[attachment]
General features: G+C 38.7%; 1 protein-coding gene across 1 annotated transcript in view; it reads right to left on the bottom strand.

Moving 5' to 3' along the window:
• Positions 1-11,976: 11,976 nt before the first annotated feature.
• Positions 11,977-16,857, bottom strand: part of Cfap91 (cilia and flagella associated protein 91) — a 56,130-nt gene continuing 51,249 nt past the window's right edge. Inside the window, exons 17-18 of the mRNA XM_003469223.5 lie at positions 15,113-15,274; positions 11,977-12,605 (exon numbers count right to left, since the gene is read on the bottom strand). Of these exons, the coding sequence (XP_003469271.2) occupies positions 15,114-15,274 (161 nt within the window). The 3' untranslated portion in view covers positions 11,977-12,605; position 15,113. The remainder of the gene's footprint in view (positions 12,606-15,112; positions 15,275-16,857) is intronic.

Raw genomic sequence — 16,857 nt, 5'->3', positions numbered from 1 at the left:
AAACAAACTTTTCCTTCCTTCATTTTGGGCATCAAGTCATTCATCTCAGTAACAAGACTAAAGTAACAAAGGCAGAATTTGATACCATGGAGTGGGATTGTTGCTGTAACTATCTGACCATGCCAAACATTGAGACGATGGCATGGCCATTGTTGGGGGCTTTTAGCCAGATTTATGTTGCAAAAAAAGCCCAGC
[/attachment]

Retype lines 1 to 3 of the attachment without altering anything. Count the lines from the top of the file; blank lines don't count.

General features: G+C 38.7%; 1 protein-coding gene across 1 annotated transcript in view; it reads right to left on the bottom strand.

Moving 5' to 3' along the window:
• Positions 1-11,976: 11,976 nt before the first annotated feature.